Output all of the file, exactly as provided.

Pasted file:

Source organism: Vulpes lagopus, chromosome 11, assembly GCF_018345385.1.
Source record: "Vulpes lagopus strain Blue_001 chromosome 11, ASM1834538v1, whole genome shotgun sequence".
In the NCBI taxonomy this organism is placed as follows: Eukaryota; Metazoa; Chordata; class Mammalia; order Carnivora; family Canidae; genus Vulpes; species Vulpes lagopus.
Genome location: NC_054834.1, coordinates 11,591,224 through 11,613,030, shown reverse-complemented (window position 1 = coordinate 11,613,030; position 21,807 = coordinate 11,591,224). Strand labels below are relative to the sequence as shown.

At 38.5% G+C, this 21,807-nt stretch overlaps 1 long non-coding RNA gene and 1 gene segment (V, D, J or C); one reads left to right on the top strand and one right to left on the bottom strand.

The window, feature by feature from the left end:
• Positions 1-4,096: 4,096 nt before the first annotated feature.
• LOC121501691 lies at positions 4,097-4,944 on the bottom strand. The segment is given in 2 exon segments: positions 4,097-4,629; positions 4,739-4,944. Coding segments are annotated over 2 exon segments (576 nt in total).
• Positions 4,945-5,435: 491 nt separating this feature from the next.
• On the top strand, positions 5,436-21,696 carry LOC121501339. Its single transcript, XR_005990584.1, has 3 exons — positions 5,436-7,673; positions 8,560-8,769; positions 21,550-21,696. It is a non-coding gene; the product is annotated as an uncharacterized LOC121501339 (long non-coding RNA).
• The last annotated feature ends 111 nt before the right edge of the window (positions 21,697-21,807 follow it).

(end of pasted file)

Source organism: Vulpes lagopus, chromosome 11, assembly GCF_018345385.1.
Source record: "Vulpes lagopus strain Blue_001 chromosome 11, ASM1834538v1, whole genome shotgun sequence".
In the NCBI taxonomy this organism is placed as follows: Eukaryota; Metazoa; Chordata; class Mammalia; order Carnivora; family Canidae; genus Vulpes; species Vulpes lagopus.
Genome location: NC_054834.1, coordinates 11,591,224 through 11,613,030, shown reverse-complemented (window position 1 = coordinate 11,613,030; position 21,807 = coordinate 11,591,224). Strand labels below are relative to the sequence as shown.

At 38.5% G+C, this 21,807-nt stretch overlaps 1 long non-coding RNA gene and 1 gene segment (V, D, J or C); one reads left to right on the top strand and one right to left on the bottom strand.

The window, feature by feature from the left end:
• Positions 1-4,096: 4,096 nt before the first annotated feature.
• LOC121501691 lies at positions 4,097-4,944 on the bottom strand. The segment is given in 2 exon segments: positions 4,097-4,629; positions 4,739-4,944. Coding segments are annotated over 2 exon segments (576 nt in total).
• Positions 4,945-5,435: 491 nt separating this feature from the next.
• On the top strand, positions 5,436-21,696 carry LOC121501339. Its single transcript, XR_005990584.1, has 3 exons — positions 5,436-7,673; positions 8,560-8,769; positions 21,550-21,696. It is a non-coding gene; the product is annotated as an uncharacterized LOC121501339 (long non-coding RNA).
• The last annotated feature ends 111 nt before the right edge of the window (positions 21,697-21,807 follow it).